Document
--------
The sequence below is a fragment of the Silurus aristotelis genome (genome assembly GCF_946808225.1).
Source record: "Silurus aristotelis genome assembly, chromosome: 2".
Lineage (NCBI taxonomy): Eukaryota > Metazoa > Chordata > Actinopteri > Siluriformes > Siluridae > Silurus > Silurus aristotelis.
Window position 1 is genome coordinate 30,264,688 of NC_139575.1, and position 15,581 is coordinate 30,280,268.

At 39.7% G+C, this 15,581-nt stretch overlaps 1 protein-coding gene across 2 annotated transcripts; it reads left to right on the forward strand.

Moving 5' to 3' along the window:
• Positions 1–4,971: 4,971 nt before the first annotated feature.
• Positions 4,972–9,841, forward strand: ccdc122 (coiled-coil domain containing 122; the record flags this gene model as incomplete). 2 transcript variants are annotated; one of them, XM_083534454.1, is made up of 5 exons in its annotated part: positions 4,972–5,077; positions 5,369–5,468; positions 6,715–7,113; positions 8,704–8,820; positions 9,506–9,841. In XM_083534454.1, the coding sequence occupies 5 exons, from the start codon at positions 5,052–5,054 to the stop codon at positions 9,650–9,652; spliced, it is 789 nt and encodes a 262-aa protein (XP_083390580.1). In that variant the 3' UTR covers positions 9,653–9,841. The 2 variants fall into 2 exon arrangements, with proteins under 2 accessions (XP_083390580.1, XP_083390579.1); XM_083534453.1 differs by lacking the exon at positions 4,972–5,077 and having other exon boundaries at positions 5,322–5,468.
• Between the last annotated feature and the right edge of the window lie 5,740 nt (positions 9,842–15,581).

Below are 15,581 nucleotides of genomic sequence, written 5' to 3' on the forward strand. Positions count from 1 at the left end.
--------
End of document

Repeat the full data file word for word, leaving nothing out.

The sequence below is a fragment of the Silurus aristotelis genome (genome assembly GCF_946808225.1).
Source record: "Silurus aristotelis genome assembly, chromosome: 2".
Lineage (NCBI taxonomy): Eukaryota > Metazoa > Chordata > Actinopteri > Siluriformes > Siluridae > Silurus > Silurus aristotelis.
Window position 1 is genome coordinate 30,264,688 of NC_139575.1, and position 15,581 is coordinate 30,280,268.

At 39.7% G+C, this 15,581-nt stretch overlaps 1 protein-coding gene across 2 annotated transcripts; it reads left to right on the forward strand.

Moving 5' to 3' along the window:
• Positions 1–4,971: 4,971 nt before the first annotated feature.
• Positions 4,972–9,841, forward strand: ccdc122 (coiled-coil domain containing 122; the record flags this gene model as incomplete). 2 transcript variants are annotated; one of them, XM_083534454.1, is made up of 5 exons in its annotated part: positions 4,972–5,077; positions 5,369–5,468; positions 6,715–7,113; positions 8,704–8,820; positions 9,506–9,841. In XM_083534454.1, the coding sequence occupies 5 exons, from the start codon at positions 5,052–5,054 to the stop codon at positions 9,650–9,652; spliced, it is 789 nt and encodes a 262-aa protein (XP_083390580.1). In that variant the 3' UTR covers positions 9,653–9,841. The 2 variants fall into 2 exon arrangements, with proteins under 2 accessions (XP_083390580.1, XP_083390579.1); XM_083534453.1 differs by lacking the exon at positions 4,972–5,077 and having other exon boundaries at positions 5,322–5,468.
• Between the last annotated feature and the right edge of the window lie 5,740 nt (positions 9,842–15,581).

Below are 15,581 nucleotides of genomic sequence, written 5' to 3' on the forward strand. Positions count from 1 at the left end.